His wife startled and dropped her mug.  “What’s the matter?” 

“Nothing.   Sorry.”  But he knew: That woman standing before him was not his wife.  And he wasn’t Henry. 

“Get me a towel.” 

He stood and made his way to the kitchen.

He picked up the telephone and began to dial.

But he realized that he could no longer recall the sequence.

And the memory of the pink handkerchief faded and drifted.

“Henry, the towel?”

"Coming.”  He selected a pink towel.  Just before heading back to the living room, he took a chocolate bar from the freezer.  “Here you are, darling.”

“Thank you, Henry.  I see you found the chocolate.  I thought you’d sworn it off?”

“I couldn’t resist.”  Through the window, Henry saw a little girl playing in the park, a yellow balloon tied to her wrist.  “She’s beautiful.”

His wife stood.  “I think so, too.”

“I’ve always wanted a child.”

“Take her some chocolate, Henry.” 


Henry stepped outside.

"John?"  The woman asked.  She held the child's hand.  "John Devonshire?"

Again the memories: "Eileen?"

"No.  Mother died thirty years ago.  I'm your daughter."

Henry turned and headed back inside.


This was written for this weekend's Trifecta Writing Challenge.  We were to take an existing piece we wrote for Trifecta and add thirty-three words to it.


Labels:

14 Comments:

At September 28, 2012 at 7:21 PM , Anonymous Terri Main said...

A lovely story.

 
At September 28, 2012 at 7:27 PM , Anonymous Jessie Powell said...

Woah - I missed that one the first time around, and that tiny addition makes the whole thing completely surreal.

 
At September 29, 2012 at 4:29 AM , Anonymous Kenya Johnson said...

Wow that was deep. When you wrote it, did you have those 33 words in mind? It's amazing how it completes the passage. I didn't see it first time around.

 
At September 29, 2012 at 4:55 AM , Anonymous jaum said...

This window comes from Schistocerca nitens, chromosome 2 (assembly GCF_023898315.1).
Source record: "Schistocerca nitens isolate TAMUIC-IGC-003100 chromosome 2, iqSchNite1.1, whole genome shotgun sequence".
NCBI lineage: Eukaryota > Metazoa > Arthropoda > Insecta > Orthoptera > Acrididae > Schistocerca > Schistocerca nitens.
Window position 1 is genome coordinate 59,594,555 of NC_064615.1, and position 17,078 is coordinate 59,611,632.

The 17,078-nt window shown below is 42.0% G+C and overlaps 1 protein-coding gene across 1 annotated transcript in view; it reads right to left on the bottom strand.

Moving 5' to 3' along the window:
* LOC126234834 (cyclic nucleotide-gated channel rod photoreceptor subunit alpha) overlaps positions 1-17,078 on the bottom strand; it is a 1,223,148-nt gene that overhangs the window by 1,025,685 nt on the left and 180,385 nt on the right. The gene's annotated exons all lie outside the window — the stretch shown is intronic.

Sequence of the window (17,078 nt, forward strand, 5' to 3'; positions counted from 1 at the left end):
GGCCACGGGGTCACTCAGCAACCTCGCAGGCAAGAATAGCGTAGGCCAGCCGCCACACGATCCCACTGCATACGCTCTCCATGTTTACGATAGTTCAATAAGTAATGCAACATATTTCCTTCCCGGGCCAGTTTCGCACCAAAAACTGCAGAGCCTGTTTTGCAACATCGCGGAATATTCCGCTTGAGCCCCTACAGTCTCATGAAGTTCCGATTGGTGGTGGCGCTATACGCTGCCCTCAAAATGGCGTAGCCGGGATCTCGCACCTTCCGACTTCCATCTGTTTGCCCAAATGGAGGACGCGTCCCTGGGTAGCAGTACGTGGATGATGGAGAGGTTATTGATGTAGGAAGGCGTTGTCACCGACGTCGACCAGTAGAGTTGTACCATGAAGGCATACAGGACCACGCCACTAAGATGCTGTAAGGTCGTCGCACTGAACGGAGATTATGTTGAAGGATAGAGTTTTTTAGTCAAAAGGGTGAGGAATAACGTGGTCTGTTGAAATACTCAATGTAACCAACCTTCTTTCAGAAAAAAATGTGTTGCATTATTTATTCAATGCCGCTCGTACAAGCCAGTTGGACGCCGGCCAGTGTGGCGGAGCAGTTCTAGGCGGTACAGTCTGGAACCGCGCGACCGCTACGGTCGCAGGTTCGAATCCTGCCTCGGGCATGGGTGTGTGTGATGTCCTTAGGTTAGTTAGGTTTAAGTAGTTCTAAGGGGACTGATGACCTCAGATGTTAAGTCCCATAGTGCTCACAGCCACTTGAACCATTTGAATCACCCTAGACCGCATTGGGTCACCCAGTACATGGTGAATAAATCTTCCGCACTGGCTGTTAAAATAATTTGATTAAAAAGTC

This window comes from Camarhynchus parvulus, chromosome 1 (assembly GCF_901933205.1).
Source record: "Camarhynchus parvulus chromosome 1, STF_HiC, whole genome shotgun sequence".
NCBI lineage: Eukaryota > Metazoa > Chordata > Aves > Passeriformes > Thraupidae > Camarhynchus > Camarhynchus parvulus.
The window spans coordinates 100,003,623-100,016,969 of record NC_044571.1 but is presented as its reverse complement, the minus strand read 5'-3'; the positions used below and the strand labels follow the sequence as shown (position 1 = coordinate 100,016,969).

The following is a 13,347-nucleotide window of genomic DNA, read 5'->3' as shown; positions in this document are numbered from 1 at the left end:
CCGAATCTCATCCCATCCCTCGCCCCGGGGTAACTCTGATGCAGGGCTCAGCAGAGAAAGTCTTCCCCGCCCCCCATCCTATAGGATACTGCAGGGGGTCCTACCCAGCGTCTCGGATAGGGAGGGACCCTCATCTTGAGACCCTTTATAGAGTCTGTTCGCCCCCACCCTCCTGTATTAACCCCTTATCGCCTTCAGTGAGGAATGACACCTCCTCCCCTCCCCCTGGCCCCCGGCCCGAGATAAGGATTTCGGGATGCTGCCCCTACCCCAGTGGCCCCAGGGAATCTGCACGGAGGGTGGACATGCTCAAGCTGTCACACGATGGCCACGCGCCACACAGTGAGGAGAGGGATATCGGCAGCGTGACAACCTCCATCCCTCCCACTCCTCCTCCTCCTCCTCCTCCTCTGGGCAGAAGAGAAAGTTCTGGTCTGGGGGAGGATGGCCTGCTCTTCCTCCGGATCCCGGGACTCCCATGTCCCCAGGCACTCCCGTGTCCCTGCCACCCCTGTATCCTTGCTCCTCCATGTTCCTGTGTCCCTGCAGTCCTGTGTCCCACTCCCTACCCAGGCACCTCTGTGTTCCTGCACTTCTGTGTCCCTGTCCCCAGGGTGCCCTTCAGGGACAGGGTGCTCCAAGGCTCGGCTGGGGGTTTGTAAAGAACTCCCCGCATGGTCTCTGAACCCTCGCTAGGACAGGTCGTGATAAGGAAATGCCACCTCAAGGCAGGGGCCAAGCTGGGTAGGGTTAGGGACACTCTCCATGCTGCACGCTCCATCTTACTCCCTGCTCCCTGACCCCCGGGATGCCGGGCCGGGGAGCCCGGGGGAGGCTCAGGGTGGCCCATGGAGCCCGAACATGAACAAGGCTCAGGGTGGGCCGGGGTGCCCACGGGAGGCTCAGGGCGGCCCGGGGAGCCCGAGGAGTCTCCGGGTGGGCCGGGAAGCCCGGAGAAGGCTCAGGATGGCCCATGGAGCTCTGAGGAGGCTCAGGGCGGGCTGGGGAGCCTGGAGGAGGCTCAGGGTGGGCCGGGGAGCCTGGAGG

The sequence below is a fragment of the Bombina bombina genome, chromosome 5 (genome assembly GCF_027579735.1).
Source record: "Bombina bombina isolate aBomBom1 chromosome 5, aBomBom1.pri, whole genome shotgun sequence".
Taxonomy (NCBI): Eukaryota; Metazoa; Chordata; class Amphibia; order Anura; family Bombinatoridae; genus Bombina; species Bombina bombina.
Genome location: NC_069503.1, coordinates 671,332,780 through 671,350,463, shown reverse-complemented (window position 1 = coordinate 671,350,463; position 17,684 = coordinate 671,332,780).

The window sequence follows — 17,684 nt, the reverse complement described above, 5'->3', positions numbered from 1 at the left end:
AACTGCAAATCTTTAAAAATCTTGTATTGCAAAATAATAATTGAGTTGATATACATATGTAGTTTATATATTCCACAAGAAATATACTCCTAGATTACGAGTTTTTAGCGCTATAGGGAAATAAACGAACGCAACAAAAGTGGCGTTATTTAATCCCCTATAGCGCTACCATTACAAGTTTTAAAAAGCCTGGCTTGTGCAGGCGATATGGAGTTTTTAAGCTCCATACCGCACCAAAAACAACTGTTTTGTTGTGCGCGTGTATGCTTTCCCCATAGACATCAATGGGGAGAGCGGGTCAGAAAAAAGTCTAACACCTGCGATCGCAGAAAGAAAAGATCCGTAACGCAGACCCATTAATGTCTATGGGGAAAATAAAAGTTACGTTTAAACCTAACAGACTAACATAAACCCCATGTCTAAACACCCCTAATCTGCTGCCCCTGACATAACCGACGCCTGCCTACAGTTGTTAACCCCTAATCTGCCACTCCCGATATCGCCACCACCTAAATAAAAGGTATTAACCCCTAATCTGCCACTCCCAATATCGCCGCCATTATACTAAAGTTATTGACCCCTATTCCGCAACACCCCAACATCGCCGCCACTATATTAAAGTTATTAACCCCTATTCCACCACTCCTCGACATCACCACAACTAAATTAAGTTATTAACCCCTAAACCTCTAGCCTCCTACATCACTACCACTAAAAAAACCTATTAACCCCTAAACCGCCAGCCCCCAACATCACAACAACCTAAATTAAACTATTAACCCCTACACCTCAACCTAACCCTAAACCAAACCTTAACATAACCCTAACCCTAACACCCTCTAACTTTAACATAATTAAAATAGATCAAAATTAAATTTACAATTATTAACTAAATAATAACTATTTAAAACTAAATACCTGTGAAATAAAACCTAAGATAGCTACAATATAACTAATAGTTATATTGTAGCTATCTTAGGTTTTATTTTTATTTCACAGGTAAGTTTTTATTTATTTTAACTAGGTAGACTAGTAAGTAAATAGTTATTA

Amazing how the last 33 words can fill in the gaps and leave the reader wanting more... A whole lot more.

 
At September 29, 2012 at 5:48 AM , Blogger Draug said...

I like the first part well enough on it's own, and the new addition gives it a good twist. :)

 
At September 29, 2012 at 7:07 AM , Anonymous Annabelle said...

Wow! The addition really puts a spin on the piece, very interesting. Really makes me want to know what's going on.

 
At September 29, 2012 at 10:46 AM , Blogger Rene Foran said...

This is so wonderfully written. It reminds me of someone suffering from Alzheimer's

 
At September 29, 2012 at 2:39 PM , Anonymous lumdog said...

This is excellent. It really conveys the mind of someone with painful memories. And the extra 33 allowed you to give us a real zinger. Great job!

 
At September 29, 2012 at 7:11 PM , Anonymous Debbie said...

Uh, gut shot. Wow! Did not expect that, but very well done.

 
At October 1, 2012 at 5:52 AM , Anonymous Wisper said...

Ouch - turning and walking away after a comment like that? Painful.

 
At October 2, 2012 at 7:27 AM , Anonymous Tara_pohlkottepress said...

just fantastic...

 
At October 2, 2012 at 4:53 PM , Anonymous Whoa! Susannah said...

I had to re-read this one a few times for it all to sink in, but once it did, I was amazed.

 
At October 2, 2012 at 4:53 PM , Anonymous Whoa! Susannah said...

I had to re-read this one a few times for it all to sink in, but once it did, I was amazed.

 
At October 4, 2012 at 12:35 PM , Anonymous Stacie @ Snaps and Bits said...

Why the heck did he do that? It's his daughter and granddaughter! I want to know what happened and happens. Nice story.